Garmin Fenix 3: As I’ve mentioned in my training and racing on a budget post, I purchase devices that are 1-2 years old and which are refurbished. It’s a great way to get good technology cheap. I use the Fenix 3 to track my swims, runs, triathlons, and other activities such as skiing and walking.
Garmin Edge 800: This is an old device, but I use it on my bike rides. It has navigation capability so I can load routes when I head out side and make sure I don’t get lost.
Garmin Vivofit: I still wear the first generation Vivofit. It is set as my primary activity tracker and automatically tracks my steps and sleep. While my Fenix 3 can do all this, I prefer to sleep with a slimmer device and continue tracking steps when I wear a dress watch for work.
SleepIQ: I have a Sleep Number bed. It’s the best bed I’ve ever owned. In fact, I’d recommend it to ANYONE. If you decide to get one, tell them I sent you. But, my bed has some cool tech inside of it. My bed tracks my sleep much like my Vivofit. More on what this can do below.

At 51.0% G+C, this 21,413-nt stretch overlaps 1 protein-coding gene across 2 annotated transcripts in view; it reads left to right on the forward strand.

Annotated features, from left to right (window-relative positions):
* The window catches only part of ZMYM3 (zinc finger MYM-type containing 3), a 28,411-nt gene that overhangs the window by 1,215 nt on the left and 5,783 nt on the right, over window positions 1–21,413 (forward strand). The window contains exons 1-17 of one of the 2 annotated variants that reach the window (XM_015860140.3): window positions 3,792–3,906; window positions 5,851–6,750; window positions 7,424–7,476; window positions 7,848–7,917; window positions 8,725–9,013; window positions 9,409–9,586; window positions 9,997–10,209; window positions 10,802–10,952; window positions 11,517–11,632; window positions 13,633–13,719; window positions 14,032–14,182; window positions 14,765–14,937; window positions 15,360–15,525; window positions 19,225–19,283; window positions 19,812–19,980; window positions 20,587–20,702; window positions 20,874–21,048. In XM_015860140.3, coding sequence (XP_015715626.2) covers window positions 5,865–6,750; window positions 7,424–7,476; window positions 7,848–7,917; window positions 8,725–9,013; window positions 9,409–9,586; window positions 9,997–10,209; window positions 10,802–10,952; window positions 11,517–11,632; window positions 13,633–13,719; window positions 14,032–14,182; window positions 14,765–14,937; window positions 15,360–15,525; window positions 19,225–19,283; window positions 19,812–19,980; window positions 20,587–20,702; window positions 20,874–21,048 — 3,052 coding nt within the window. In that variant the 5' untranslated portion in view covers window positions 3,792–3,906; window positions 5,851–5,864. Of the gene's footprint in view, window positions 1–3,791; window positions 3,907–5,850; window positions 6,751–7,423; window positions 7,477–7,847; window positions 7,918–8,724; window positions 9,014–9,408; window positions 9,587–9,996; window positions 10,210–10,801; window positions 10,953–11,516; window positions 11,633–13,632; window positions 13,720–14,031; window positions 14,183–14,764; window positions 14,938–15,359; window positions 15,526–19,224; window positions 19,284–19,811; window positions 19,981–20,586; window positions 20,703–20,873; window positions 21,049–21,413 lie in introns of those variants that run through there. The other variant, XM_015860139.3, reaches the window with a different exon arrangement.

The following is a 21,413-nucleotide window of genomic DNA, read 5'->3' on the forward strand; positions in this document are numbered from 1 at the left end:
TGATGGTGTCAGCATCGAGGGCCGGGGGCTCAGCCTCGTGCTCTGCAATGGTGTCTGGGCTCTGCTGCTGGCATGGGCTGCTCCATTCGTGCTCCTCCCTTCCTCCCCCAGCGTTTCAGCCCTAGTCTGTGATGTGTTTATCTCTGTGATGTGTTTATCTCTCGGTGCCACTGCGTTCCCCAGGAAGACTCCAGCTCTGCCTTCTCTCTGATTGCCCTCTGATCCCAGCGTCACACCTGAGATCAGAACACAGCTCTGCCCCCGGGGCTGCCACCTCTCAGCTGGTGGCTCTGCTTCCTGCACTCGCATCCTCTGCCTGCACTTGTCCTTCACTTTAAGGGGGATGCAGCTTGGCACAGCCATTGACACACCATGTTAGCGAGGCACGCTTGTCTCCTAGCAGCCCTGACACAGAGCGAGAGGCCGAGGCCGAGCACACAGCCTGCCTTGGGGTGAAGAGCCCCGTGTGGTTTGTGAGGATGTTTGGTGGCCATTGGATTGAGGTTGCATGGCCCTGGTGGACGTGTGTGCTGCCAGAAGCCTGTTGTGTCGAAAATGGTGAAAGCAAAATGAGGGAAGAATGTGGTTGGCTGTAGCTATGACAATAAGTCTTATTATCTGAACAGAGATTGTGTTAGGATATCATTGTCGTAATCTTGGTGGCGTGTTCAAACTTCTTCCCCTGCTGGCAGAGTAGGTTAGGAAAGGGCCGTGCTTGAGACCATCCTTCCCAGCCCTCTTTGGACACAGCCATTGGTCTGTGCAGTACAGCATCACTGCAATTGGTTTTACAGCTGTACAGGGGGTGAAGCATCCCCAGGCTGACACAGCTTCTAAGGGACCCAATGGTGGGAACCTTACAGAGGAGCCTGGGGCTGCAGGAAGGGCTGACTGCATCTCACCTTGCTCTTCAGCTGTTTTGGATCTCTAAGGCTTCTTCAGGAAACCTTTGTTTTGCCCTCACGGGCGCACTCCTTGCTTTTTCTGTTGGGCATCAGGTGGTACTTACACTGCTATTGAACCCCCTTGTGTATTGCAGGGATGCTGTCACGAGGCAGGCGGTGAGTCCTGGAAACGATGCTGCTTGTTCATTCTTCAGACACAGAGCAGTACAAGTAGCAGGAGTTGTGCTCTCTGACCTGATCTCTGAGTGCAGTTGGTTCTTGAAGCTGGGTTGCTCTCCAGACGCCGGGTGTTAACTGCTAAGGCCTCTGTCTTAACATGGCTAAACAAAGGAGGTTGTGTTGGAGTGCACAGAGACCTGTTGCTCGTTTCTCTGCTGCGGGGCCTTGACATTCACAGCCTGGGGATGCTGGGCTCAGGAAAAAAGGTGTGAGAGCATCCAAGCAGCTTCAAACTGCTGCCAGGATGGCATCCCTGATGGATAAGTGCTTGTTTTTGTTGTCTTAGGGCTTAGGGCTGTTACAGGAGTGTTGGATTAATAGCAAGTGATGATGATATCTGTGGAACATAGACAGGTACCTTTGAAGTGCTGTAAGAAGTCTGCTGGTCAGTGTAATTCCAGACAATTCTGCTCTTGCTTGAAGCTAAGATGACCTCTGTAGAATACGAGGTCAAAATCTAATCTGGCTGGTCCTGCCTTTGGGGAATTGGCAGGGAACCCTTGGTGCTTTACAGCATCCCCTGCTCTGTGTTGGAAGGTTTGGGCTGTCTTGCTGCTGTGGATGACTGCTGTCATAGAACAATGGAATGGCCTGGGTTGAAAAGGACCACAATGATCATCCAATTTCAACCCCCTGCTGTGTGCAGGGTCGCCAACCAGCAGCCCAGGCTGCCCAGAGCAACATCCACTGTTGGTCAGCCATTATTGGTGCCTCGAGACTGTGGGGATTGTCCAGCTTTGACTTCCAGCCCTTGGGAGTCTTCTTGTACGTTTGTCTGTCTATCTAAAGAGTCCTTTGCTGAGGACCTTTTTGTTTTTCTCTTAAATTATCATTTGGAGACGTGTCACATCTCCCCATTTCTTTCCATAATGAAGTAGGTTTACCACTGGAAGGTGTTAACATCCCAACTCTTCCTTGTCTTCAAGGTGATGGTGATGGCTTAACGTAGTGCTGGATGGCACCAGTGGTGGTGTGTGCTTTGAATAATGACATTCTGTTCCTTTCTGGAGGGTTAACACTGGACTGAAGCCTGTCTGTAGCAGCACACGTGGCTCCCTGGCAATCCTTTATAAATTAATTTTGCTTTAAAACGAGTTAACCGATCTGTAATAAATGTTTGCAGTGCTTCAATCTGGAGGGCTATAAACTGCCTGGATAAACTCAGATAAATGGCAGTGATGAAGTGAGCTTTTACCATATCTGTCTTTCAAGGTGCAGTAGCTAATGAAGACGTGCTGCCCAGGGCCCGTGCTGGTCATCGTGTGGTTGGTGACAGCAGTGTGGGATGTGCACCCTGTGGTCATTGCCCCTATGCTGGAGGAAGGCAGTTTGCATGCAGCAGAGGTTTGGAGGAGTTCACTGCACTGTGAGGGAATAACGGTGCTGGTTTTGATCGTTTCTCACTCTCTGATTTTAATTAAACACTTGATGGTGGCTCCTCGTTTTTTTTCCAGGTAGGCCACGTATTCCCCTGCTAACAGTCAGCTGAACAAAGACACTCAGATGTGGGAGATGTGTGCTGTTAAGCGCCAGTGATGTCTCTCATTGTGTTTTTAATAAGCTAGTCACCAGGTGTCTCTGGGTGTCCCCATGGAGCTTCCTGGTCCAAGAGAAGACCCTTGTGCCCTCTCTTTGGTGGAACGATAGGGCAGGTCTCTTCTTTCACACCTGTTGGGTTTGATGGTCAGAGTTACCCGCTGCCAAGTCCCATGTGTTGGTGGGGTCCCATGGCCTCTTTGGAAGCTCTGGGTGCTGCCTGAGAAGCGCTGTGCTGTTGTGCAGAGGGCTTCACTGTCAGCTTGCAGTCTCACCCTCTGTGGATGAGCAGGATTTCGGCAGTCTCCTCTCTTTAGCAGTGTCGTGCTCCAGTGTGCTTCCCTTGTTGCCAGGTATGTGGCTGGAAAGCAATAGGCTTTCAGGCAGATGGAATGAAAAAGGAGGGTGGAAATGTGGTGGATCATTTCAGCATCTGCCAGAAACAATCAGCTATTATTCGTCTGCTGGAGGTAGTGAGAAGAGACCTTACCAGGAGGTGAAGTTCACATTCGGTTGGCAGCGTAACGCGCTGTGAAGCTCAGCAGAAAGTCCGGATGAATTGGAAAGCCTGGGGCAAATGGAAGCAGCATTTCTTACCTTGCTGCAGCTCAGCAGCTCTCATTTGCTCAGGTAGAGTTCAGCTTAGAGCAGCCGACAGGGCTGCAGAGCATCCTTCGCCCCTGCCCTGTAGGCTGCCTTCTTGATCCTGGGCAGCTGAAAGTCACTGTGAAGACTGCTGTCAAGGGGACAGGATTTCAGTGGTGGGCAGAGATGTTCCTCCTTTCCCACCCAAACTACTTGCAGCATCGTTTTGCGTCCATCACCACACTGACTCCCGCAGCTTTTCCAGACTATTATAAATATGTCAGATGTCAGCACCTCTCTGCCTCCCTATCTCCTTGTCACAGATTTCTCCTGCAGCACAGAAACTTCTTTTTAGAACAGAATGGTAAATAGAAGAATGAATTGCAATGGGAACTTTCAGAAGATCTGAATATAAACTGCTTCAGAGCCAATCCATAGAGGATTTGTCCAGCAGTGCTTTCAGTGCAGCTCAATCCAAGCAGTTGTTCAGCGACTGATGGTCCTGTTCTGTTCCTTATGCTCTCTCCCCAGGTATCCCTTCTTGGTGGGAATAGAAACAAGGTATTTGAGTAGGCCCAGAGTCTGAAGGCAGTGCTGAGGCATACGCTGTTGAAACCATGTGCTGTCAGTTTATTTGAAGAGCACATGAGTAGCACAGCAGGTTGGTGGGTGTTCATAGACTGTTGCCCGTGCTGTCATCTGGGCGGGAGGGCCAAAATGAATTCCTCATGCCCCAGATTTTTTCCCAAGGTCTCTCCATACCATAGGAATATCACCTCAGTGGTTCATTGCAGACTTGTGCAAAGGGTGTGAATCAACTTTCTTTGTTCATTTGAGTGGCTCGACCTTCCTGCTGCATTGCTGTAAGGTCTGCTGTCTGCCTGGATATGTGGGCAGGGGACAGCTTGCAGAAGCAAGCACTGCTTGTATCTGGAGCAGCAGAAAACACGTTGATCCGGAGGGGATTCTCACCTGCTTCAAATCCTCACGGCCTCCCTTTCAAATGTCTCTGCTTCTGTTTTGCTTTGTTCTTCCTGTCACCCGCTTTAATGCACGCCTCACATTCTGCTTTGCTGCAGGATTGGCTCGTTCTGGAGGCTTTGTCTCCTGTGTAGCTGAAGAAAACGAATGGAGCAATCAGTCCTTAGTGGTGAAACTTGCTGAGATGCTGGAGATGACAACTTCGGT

Nest Thermostat: Pretty self explanatory…keeps my home at the temperature I set. But it integrates with some software nicely.
HRV4Training: Technically this is an app that runs on your smart phone. I am using this to capture my heart rate variability. I’m new to the game, but I’m mostly after tracking both my HRV over time and resting heart rate.
Software Linking the Devices to Desired Data
Ok, so we’ve got all the devices collecting data and we know what data we care about. Let’s link it all together by starting with the largest component of the integration setup.